Background: Increased deployment of artemisinin-based combination therapies (ACTs) has been an important contributor to the recent reductions in malaria, but control and elimination goals are now threatened by the emergence of artemisinin resistance in the Greater Mekong sub-region . New drugs with efficacy and safety profiles which are comparable to the ACTs are needed. OZ439 or artefenomel is a new synthetic trioxolane antimalarial drug with a similar peroxide pharmacophore to the artemisinins .
Aim: To characterise the population pharmacokinetic-pharmacodynamic properties of OZ439 in healthy volunteers and patients with falciparum and vivax malaria.
Methods: Data from healthy volunteers (n=52) and patients with acute uncomplicated falciparum or vivax malaria (n=81) were available from two separate clinical trials. Subjects were assigned to receive 50, 100, 200, 400, 800, 1200 or 1600 mg of OZ439 as multiple single oral doses for healthy volunteers and as a single oral dose for patients. Two different formulations were administered. Drug concentration-time data were pooled and parasite count data were used to estimate the drug-dependent parasite killing. A population analysis was conducted using NONMEM 7.3.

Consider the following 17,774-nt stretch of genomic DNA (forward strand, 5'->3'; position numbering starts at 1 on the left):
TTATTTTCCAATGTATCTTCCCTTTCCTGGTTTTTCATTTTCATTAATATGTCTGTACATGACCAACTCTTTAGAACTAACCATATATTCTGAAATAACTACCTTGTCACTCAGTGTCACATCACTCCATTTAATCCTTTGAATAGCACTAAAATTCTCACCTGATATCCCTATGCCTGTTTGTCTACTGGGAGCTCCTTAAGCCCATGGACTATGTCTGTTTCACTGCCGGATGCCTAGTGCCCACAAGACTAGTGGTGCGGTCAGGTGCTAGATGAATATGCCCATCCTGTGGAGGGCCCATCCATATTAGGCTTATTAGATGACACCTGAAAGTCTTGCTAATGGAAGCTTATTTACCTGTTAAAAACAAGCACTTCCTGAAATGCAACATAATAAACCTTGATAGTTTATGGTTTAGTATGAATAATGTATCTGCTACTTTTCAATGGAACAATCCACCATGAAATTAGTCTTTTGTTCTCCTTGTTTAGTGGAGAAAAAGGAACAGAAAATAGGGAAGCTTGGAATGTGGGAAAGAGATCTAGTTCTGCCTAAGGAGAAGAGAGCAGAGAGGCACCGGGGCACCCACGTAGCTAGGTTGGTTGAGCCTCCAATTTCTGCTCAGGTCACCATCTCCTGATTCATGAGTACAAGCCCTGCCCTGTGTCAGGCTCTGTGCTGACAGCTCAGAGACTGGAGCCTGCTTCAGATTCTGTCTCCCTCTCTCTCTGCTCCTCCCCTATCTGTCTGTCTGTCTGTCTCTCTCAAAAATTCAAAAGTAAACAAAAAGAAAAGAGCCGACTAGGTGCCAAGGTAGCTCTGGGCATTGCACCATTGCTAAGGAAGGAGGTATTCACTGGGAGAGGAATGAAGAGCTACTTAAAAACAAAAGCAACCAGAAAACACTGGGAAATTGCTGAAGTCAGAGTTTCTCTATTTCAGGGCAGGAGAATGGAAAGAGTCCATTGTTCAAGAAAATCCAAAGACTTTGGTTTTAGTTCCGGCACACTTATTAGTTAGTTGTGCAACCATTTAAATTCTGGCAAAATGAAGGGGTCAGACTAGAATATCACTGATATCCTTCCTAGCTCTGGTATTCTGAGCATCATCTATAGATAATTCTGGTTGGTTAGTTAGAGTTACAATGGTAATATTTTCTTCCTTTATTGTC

Results: A two-compartment transit absorption model followed by a two-compartment disposition model with first-order elimination provided the best description of the observed concentration-time data. The final model was allometrically scaled for fat free mass. Oral bioavailability of OZ439 was substantially reduced in Asian patients with acute malaria infections compared to non-Asian healthy volunteers, and absorption was markedly different between the suspension and capsule formulation. Drug-dependent killing was best described by a delayed exposure-response relationship (implemented as an EMAX-model), resulting in a potent antimalarial effect of OZ439.
Discussion: The pharmacokinetic properties of OZ439 in healthy volunteers and patients with malaria were well described by the developed population model. OZ439 showed a potent antimalarial effect.
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2. Charman et al, Proc Natl Acad Sci 2011; 108: 4400-5